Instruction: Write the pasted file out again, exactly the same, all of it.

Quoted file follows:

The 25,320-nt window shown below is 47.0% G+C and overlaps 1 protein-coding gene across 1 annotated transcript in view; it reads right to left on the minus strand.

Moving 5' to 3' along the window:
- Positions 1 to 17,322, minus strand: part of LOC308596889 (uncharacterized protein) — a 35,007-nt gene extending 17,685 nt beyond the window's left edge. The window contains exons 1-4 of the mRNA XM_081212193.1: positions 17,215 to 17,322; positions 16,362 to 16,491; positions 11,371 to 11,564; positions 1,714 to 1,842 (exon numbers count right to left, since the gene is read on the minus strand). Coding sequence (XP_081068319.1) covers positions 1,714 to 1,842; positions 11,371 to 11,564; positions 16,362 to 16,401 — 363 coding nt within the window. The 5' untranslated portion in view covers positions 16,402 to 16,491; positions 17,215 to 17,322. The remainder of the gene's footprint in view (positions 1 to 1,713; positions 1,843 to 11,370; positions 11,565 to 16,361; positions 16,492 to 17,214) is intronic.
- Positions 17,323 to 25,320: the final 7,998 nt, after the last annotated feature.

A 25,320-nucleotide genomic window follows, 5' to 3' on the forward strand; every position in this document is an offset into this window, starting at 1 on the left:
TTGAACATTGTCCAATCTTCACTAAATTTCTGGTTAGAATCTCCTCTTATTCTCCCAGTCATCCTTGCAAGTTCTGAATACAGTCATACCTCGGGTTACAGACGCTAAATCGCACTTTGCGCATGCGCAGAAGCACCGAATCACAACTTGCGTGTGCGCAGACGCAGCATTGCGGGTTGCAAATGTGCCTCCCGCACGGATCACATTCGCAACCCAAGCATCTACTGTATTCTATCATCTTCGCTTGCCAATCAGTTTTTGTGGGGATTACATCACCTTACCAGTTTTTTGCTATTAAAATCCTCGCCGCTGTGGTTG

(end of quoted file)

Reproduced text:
The 25,320-nt window shown below is 47.0% G+C and overlaps 1 protein-coding gene across 1 annotated transcript in view; it reads right to left on the minus strand.

Moving 5' to 3' along the window:
- Positions 1 to 17,322, minus strand: part of LOC308596889 (uncharacterized protein) — a 35,007-nt gene extending 17,685 nt beyond the window's left edge. The window contains exons 1-4 of the mRNA XM_081212193.1: positions 17,215 to 17,322; positions 16,362 to 16,491; positions 11,371 to 11,564; positions 1,714 to 1,842 (exon numbers count right to left, since the gene is read on the minus strand). Coding sequence (XP_081068319.1) covers positions 1,714 to 1,842; positions 11,371 to 11,564; positions 16,362 to 16,401 — 363 coding nt within the window. The 5' untranslated portion in view covers positions 16,402 to 16,491; positions 17,215 to 17,322. The remainder of the gene's footprint in view (positions 1 to 1,713; positions 1,843 to 11,370; positions 11,565 to 16,361; positions 16,492 to 17,214) is intronic.
- Positions 17,323 to 25,320: the final 7,998 nt, after the last annotated feature.

A 25,320-nucleotide genomic window follows, 5' to 3' on the forward strand; every position in this document is an offset into this window, starting at 1 on the left:
TTGAACATTGTCCAATCTTCACTAAATTTCTGGTTAGAATCTCCTCTTATTCTCCCAGTCATCCTTGCAAGTTCTGAATACAGTCATACCTCGGGTTACAGACGCTAAATCGCACTTTGCGCATGCGCAGAAGCACCGAATCACAACTTGCGTGTGCGCAGACGCAGCATTGCGGGTTGCAAATGTGCCTCCCGCACGGATCACATTCGCAACCCAAGCATCTACTGTATTCTATCATCTTCGCTTGCCAATCAGTTTTTGTGGGGATTACATCACCTTACCAGTTTTTTGCTATTAAAATCCTCGCCGCTGTGGTTG